I digress...I am currently enjoying the book Edward Burne-Jones: Victorian Artist-Dreamer. For such a prolific artist with such respect and profound influence, it's not that easy to find books and images of his work. He was already my favorite of the first and second generation Pre-Raphaelites, but perusing the images in the book just put my respect for him on a whole new level. For some reason, one of my favorite items by him is the Backgammon Players Cabinet. It amazes me infinitely how Burne-Jones was able to use a variety of mediums....paint, sketches, tile, mosaic, stained glass, woodwork...and yet maintain a style that made it clearly his own work on every piece.
The Backgammon Players sketch.
The Backgammon Players painting.
I admire how this same piece can be done as a sketch, painting, then piece of furniture, and each one can be admired separately as a masterpiece of art.
The Metropolitan Museum of Art has a page at which you can zoom in and admire details of the Backgammon Players Cabinet.
Monday, March 10, 2008
Whereas Rossetti was all about the lips, as well as the thick neck, and sometimes rather large but expressive hands.
But like I'm discovering happens so often, I was distracted also by another prevalent theme....as I searched through the "greats" of the Pre-Raphaelite style looking for body type, the best way to tell was by looking at their nudes. And one thing jumped out to me....
These women have real bodies.
They have hips! Their stomach sticks out when they sit down with bad posture! Their 6-pack abs grow soft around their stomachs! In this modern age of lipo, extreme dieting, and airbrushing pictures beyond mortal proportions, it is incredibly refreshing, and ego-boosting, to see that the Pre-Raphaelites looked at women with real bodies and real curves (or the equally beautiful thin model with not many curves but soft and thick hips, etc) as beautiful and graceful. Want to look like a Pre-Raphaelite model?? Embrace your body!***
***The above message applies to me as much as anyone else. Why do we beat ourselves up so much??
Sunday, March 9, 2008
Jen's designs have been featured on numerous television shows and movies, the highest profile of which is perhaps the "B" Anne Boleyn necklace worn by Betty Suarez in nearly every episode of Ugly Betty.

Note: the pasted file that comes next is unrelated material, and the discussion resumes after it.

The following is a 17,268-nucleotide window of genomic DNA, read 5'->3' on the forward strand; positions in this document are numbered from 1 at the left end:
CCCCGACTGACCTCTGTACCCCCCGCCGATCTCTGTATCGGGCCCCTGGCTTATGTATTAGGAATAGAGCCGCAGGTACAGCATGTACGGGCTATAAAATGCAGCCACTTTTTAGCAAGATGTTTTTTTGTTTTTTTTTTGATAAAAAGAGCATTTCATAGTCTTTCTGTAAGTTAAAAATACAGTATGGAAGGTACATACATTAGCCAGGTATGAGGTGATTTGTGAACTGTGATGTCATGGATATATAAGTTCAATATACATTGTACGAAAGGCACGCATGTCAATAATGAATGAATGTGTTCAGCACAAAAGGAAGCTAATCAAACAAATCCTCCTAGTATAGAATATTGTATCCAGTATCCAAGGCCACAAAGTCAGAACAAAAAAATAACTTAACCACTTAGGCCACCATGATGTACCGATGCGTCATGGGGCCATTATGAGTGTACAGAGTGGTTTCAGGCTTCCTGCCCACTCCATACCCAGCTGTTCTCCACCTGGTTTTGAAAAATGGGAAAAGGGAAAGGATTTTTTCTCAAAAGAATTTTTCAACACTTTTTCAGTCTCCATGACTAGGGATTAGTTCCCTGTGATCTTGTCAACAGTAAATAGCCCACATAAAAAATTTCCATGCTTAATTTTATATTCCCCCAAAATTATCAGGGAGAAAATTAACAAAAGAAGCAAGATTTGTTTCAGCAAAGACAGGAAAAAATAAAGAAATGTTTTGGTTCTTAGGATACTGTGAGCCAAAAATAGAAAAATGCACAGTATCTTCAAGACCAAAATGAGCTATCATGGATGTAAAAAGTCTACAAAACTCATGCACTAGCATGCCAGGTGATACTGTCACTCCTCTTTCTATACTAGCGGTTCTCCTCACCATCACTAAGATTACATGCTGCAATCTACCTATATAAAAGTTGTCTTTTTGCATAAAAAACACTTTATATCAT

For a lovely set of pictures of items that have been custom-made and sold in the past, visit her Thorn Sold Items page.
I personally own two Relics, (the image at the top is me in my necklace featuring Waterhouse's The Siren) and have asked Jen to make me a third in celebration of my upcoming wedding, featuring a stained glass image by Burne-Jones. I've basically hinted to everyone I know that Relics make great gifts. As I said...once you've actually seen and tried on one of Jen's masterpieces, you will undoubtedly be hooked!
A couple of my favorite recent examples of her work:
Friday, March 7, 2008
First, however, I do have to direct your attention to a new website I found last night, vaguely related to the week's beginning discussions on Pre-Raphaelite hair. Rapunzel's Delight is a website I know I'll spend much time enjoying and exploring. The galleries there are stuffed to the gills with vintage Victorian and more recent-era photographs of beautiful long-haired ladies. There's something fascinating about seeing a Victorian photograph. It more directly hits me that this is not just an archetype of a mythic figure, like in art, but it's a real person who lived and breathed.
Now, on to the meme....
Here are the instructions:
Link 1 must be about family. Link 2 must be about friends. Link 3 must be about yourself, who you are… what you’re all about. Link 4 must be about something you love. Link 5 can be anything you choose.
I think this is a great way to circulate some of the great older posts everyone has written, return to a few great places in our memories and also learn a little something about ourselves and each other that we may not know.
Post your five links and then tag five other people. At least TWO of the people you tag must be newer acquaintances so that you get to know each other better….and don’t forget to read the archive posts and leave comments!
Of course for my entries I have to be a bit liberal in my definitions, but bear with me.
Link #1...family. I'm going to link to my blog post about William Morris and his selfless love he exhibited. This was my entry for Valentine's Day, and I give a nod to my beloved fiancee at the end of the post.
Link #2...friends. For this I'll link to my post about Grace Notes Photography. Aurora, the owner, is a new but dear friend of mine.